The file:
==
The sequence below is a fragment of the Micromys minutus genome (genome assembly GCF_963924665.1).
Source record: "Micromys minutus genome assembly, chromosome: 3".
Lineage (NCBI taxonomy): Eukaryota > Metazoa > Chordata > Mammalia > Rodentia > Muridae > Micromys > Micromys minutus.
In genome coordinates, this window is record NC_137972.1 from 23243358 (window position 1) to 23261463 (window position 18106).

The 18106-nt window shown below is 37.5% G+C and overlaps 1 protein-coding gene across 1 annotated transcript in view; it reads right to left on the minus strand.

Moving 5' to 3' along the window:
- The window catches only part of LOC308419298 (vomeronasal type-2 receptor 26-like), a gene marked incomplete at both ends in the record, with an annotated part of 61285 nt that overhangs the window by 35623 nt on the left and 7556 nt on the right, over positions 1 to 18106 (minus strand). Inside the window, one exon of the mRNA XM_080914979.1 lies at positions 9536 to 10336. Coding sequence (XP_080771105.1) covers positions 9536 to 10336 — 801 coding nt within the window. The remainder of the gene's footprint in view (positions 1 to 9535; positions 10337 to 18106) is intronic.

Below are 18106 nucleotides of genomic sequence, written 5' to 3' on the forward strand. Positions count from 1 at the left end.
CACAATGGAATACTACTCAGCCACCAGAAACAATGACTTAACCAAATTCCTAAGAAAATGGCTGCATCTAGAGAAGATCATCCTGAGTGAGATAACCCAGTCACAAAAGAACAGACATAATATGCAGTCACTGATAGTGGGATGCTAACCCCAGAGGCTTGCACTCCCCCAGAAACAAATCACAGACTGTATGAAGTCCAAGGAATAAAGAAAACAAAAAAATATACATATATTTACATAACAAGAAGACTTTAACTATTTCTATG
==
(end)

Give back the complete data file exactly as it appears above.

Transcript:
The sequence below is a fragment of the Micromys minutus genome (genome assembly GCF_963924665.1).
Source record: "Micromys minutus genome assembly, chromosome: 3".
Lineage (NCBI taxonomy): Eukaryota > Metazoa > Chordata > Mammalia > Rodentia > Muridae > Micromys > Micromys minutus.
In genome coordinates, this window is record NC_137972.1 from 23243358 (window position 1) to 23261463 (window position 18106).

The 18106-nt window shown below is 37.5% G+C and overlaps 1 protein-coding gene across 1 annotated transcript in view; it reads right to left on the minus strand.

Moving 5' to 3' along the window:
- The window catches only part of LOC308419298 (vomeronasal type-2 receptor 26-like), a gene marked incomplete at both ends in the record, with an annotated part of 61285 nt that overhangs the window by 35623 nt on the left and 7556 nt on the right, over positions 1 to 18106 (minus strand). Inside the window, one exon of the mRNA XM_080914979.1 lies at positions 9536 to 10336. Coding sequence (XP_080771105.1) covers positions 9536 to 10336 — 801 coding nt within the window. The remainder of the gene's footprint in view (positions 1 to 9535; positions 10337 to 18106) is intronic.

Below are 18106 nucleotides of genomic sequence, written 5' to 3' on the forward strand. Positions count from 1 at the left end.
CACAATGGAATACTACTCAGCCACCAGAAACAATGACTTAACCAAATTCCTAAGAAAATGGCTGCATCTAGAGAAGATCATCCTGAGTGAGATAACCCAGTCACAAAAGAACAGACATAATATGCAGTCACTGATAGTGGGATGCTAACCCCAGAGGCTTGCACTCCCCCAGAAACAAATCACAGACTGTATGAAGTCCAAGGAATAAAGAAAACAAAAAAATATACATATATTTACATAACAAGAAGACTTTAACTATTTCTATG